Church Write-Up: Jesus Enters Our Messiness

I went to the LCMS Christmas service this morning. The pastor’s main point was that Jesus comes into the midst of our messes.

Unfortunately, the pastor said, the tendency of Christendom and culture as it has been influenced by Christendom has been to distance the nativity of Jesus from human messiness. Shows about Christmas depict the holiday as ethereal. Nativity scenes are neat and tidy, with nothing out of place. Back in the second century CE, Justin Martyr claimed that Jesus was born in a cave, outside of town. The pastor speculated that this was because Justin wanted to present Jesus’s birth as mysterious, as occurring away from people. Some Christians went so far as to say that, since Jesus was sinless, the mother who bore him must have been sinless as well.

Matthew 1, by contrast, presents Jesus as a descendant of sinners. Tamar, Rahab, Ruth, and Bathsheba, women with messy or controversial backgrounds, are listed in Jesus’s genealogy. Jesus comes into the midst of our messes. He entered human messiness in becoming a human being, even though he did not sin.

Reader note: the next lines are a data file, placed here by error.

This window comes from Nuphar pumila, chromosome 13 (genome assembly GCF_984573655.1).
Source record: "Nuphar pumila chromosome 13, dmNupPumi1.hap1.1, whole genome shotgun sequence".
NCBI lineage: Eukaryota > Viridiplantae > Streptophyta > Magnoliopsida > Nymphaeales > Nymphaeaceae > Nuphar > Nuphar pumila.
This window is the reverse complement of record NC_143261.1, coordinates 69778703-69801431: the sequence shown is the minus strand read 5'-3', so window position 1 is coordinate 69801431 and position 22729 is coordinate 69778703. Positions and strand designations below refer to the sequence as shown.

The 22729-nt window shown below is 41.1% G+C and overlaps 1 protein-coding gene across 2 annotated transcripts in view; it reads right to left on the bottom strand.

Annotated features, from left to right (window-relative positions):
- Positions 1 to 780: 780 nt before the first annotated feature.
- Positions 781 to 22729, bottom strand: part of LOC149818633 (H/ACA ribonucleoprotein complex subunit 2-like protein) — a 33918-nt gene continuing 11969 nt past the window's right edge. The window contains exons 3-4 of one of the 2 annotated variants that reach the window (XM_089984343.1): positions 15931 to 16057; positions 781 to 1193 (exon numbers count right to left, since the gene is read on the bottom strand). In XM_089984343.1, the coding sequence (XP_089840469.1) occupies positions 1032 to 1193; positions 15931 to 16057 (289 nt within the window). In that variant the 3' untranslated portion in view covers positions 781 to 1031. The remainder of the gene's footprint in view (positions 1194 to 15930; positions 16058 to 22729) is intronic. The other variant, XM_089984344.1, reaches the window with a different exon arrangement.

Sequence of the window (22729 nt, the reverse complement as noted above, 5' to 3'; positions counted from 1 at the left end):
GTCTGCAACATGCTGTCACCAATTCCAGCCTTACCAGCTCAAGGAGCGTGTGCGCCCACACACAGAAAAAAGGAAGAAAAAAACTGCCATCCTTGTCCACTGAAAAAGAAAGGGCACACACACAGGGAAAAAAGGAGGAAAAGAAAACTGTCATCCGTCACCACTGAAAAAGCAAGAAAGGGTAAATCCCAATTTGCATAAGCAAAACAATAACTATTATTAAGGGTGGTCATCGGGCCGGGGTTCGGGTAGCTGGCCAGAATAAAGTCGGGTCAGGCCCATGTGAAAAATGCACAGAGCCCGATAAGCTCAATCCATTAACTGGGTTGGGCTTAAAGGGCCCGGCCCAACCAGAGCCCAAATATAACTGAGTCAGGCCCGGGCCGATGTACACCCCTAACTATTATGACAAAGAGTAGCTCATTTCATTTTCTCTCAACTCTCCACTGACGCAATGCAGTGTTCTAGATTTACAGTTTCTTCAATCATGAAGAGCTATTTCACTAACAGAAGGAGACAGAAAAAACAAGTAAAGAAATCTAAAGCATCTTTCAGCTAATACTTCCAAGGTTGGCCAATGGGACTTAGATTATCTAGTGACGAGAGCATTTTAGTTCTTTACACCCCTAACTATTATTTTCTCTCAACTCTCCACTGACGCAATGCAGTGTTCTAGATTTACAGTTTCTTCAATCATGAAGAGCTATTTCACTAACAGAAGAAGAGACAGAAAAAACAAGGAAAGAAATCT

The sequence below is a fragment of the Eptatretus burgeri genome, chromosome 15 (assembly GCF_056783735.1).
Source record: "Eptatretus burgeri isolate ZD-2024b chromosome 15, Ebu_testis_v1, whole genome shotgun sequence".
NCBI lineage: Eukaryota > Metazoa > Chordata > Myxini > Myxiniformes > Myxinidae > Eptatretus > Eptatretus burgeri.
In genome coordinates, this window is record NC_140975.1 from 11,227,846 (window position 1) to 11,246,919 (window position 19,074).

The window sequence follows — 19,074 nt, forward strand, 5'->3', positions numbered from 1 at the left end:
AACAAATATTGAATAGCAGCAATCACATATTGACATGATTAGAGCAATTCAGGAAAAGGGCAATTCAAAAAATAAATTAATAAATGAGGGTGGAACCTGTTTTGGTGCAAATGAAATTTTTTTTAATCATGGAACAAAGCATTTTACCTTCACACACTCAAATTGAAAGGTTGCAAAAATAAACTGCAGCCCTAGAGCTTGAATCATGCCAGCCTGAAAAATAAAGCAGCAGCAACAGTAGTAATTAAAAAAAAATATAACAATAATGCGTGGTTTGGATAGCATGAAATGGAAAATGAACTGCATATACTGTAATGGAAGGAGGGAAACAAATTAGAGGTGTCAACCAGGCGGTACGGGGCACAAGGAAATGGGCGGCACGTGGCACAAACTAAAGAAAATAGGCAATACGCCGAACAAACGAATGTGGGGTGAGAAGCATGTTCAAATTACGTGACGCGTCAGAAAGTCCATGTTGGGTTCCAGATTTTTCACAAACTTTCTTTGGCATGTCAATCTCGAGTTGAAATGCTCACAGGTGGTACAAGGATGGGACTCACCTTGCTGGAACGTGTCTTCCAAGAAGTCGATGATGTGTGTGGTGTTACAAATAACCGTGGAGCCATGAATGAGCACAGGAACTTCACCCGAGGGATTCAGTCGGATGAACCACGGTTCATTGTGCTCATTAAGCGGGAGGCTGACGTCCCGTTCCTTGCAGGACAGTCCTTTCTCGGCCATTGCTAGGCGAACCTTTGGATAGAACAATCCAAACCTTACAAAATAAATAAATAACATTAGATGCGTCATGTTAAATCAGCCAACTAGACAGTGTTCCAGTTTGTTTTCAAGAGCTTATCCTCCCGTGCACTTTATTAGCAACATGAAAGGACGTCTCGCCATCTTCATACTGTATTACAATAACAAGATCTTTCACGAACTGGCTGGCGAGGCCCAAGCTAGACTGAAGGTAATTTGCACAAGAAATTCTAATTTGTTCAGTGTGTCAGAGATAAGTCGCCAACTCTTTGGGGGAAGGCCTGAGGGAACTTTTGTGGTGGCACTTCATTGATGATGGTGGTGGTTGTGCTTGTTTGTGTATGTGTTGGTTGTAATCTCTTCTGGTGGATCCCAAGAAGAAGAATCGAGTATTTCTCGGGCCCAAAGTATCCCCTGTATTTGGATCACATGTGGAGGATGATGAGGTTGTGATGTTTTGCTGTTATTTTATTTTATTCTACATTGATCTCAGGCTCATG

The pastor mentioned an archeological factoid: that the crib in which Jesus was born was made of stone. Jesus was born in a stone with a hole, and he rose from the dead after being buried in a stone with a hole.

About jamesbradfordpate

My name is James Pate. This blog is about my journey. I read books. I watch movies and TV shows. I go to church. I try to find meaning. And, when I can’t do that, I just talk about stuff that I find interesting. I have degrees in fields of religious studies. I have an M.Phil. in the History of Biblical Interpretation from Hebrew Union College in Cincinnati, Ohio. I also have an M.A. in Hebrew Bible from Jewish Theological Seminary, an M.Div. from Harvard Divinity School, and a B.A. from DePauw University.
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